Circular thinking on our motorways
Motorway crash barriers are one of those things that we see, yet don’t see. They perform a vital role but, rather like electricity pylons, are so ubiquitous that most of us never give them a passing thought. Unless you are Scottish businessman Geoff Crowley that is. Geoff has spent the last 20 years thinking about motorway crash barriers and how to stop the huge waste that happens when the rust sets in and they are scrapped.
His company, Highland Galvanizers, is pioneering a new way of extending the lifespan of these essential, yet often invisible, pieces of infrastructure, preventing significant unnecessary waste and potentially making huge savings to the public purse.
How does your circular model operate?
Made of steel, the barriers, or the ‘vehicle restraint system’, as they are officially known, begin life with a protective galvanized coating of zinc alloy to prevent rust. This coating lasts between 25 and 30 years at the roadside, where it slowly oxidizes until all the zinc disappears, exposing the steel – at which point the barrier needs to be replaced.
Except now they don’t, thanks to Geoff and his company, Highland Galvanizers. The company has pioneered a way of re-coating the barriers before the rust sets in, so that the steel is preserved and can remain in use for at least another 25 years. By extending the lifespan of the crash barriers through re-use and refurbishment, this process embodies a key circular economy principle: the need to keep the things we need in productive use for as long as possible.
“Galvanizing is the most cost-effective corrosion protection for steel, with corrosion currently costing the UK 4% of GDP - as old barriers are scrapped and new ones made,” says Geoff, “and there’s a massive 89% reduction in CO2 emissions by recoating the steel rather than scrapping and replacing it.”
The re-coated steel has the same strength and safety properties as a new barrier. Not only this: due to an inspection and assessment programme, and the ability to replace damaged barriers from a stock of re-coated barriers, the infrastructure of the Scottish road network will be much improved.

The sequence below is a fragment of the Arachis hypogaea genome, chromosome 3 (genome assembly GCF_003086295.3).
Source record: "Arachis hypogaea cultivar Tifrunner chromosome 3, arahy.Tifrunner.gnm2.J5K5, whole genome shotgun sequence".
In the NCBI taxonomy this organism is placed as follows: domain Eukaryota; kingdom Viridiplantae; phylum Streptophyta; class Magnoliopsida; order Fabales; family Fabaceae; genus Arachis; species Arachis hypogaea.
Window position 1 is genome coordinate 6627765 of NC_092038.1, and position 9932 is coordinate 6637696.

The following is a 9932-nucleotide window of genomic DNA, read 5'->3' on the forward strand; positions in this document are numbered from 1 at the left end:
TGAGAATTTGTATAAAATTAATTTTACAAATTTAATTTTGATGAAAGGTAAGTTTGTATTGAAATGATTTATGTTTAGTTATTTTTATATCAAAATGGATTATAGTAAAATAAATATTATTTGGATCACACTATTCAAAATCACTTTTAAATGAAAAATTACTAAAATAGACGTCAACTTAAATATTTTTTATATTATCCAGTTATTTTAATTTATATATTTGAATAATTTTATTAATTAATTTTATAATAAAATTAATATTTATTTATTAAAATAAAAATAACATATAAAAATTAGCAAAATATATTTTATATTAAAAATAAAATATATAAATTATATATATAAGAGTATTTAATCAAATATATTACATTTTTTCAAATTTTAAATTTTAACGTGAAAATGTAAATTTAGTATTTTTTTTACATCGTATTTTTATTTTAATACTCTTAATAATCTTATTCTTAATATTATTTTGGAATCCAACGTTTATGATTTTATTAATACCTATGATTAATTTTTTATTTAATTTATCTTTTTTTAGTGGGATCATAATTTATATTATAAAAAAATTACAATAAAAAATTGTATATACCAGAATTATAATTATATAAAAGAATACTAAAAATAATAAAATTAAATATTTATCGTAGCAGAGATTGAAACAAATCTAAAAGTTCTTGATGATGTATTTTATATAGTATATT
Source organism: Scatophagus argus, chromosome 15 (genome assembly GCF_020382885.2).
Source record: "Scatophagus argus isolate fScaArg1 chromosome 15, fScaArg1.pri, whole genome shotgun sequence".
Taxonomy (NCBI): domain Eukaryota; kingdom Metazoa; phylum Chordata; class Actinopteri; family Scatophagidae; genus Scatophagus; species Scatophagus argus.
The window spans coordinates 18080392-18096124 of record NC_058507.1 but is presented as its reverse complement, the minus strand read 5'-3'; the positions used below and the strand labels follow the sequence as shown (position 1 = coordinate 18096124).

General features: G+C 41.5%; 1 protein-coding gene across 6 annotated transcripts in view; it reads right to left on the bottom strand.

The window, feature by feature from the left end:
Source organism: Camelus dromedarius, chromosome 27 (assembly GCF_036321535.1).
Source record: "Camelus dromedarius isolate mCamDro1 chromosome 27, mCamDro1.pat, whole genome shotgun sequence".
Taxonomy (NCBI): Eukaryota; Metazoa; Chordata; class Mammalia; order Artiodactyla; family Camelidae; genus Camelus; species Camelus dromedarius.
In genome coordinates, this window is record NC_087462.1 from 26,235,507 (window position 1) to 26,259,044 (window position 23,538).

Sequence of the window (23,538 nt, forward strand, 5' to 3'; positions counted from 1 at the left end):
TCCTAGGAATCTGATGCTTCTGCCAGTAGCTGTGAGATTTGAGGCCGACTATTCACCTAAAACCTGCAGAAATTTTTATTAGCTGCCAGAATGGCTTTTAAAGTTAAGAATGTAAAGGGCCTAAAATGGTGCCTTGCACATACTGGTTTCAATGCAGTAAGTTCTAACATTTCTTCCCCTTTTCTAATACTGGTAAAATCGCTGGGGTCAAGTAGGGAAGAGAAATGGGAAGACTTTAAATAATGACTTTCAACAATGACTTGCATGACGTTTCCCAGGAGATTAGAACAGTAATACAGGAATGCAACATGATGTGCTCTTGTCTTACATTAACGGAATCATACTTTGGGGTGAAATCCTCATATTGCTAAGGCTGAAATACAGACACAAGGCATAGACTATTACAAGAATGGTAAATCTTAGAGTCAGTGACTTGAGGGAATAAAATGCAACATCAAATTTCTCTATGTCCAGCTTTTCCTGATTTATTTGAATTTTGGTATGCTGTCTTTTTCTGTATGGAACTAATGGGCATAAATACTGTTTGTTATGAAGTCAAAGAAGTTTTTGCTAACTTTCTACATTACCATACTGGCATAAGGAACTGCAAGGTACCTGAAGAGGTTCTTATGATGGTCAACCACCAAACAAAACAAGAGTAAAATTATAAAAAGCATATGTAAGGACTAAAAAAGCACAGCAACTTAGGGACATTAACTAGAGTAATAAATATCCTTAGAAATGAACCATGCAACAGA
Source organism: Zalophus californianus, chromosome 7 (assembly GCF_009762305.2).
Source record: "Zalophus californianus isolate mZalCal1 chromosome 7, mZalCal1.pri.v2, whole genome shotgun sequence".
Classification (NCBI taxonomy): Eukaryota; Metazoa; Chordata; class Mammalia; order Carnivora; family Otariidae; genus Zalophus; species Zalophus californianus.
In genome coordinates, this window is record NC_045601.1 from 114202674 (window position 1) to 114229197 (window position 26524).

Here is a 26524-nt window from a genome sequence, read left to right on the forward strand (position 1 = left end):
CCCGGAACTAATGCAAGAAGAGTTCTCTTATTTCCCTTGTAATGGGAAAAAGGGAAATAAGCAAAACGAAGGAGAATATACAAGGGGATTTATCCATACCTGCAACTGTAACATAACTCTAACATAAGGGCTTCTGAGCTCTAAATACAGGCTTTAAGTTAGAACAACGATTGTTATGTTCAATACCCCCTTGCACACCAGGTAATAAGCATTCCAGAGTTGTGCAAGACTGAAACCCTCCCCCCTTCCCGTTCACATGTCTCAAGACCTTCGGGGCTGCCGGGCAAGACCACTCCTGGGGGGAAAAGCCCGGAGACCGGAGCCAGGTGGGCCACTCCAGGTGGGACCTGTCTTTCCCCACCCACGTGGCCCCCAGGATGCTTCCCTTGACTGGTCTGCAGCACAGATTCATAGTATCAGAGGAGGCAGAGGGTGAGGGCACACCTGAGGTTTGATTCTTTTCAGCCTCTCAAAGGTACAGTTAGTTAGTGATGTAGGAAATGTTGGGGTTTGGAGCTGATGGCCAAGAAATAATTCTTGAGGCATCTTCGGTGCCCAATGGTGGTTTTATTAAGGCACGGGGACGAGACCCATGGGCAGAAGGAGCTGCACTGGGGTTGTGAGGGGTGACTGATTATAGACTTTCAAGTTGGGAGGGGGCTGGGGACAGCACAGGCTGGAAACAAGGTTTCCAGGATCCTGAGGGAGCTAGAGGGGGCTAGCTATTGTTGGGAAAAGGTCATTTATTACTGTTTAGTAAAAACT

The benefits of this idea seem clear, but persuading others to leave behind the use and replace linear way of doing things, to move to a more circular mindset has been quite a long road.
“It’s taken over four years of many meetings and presentations, backed by a regime of testing and proving to finally get the green light to put this new approach into action, with test areas and now a large-scale trial,” explains Geoff.
Huge savings to be made
Highland Galvanizers have made a big breakthrough, with Transport Scotland, the national agency with responsibility for the road network, backing a regional trial of its more circular system. The trial is taking place on barriers in the south east of Scotland during 2018, with the potential to roll it out across the rest of the country. “We’ve calculated there are huge savings to be made if this new circular economy-inspired system is adopted across the whole network, both financially and in terms of CO2” said Geoff.
For other businesses looking to pursue circular economy projects, there are lessons to be learned from Geoff’s experience of getting this project off the ground. “I would say that perseverance is probably the most important thing when you are trying to introduce a circular concept that is likely to be completely new. People generally have quite a strong resistance to change which can be off-putting, but you need to just keep going.” Geoff’s other tips to circular economy SMEs are also worth bearing in mind:
Find an internal champion:
“Identify someone who is receptive to your idea in the organisation you need to reach. We found our champion at a key contractor to Transport Scotland who was able to give us an insight into how best to approach the decision-makers there.”
Be persistent but don’t become a nuisance:
“It’s important to strike a balance between giving your prospect enough time to consider your idea, keeping in touch so they don’t forget you while being careful not to hound them, which is usually counter-productive.”
Look at it from their perspective:
“What you and your prospective client think is the killer benefit, might not be the same. For example, while financial savings are always important, other benefits such as CO2 emission reductions could be the thing that currently drives their thinking.”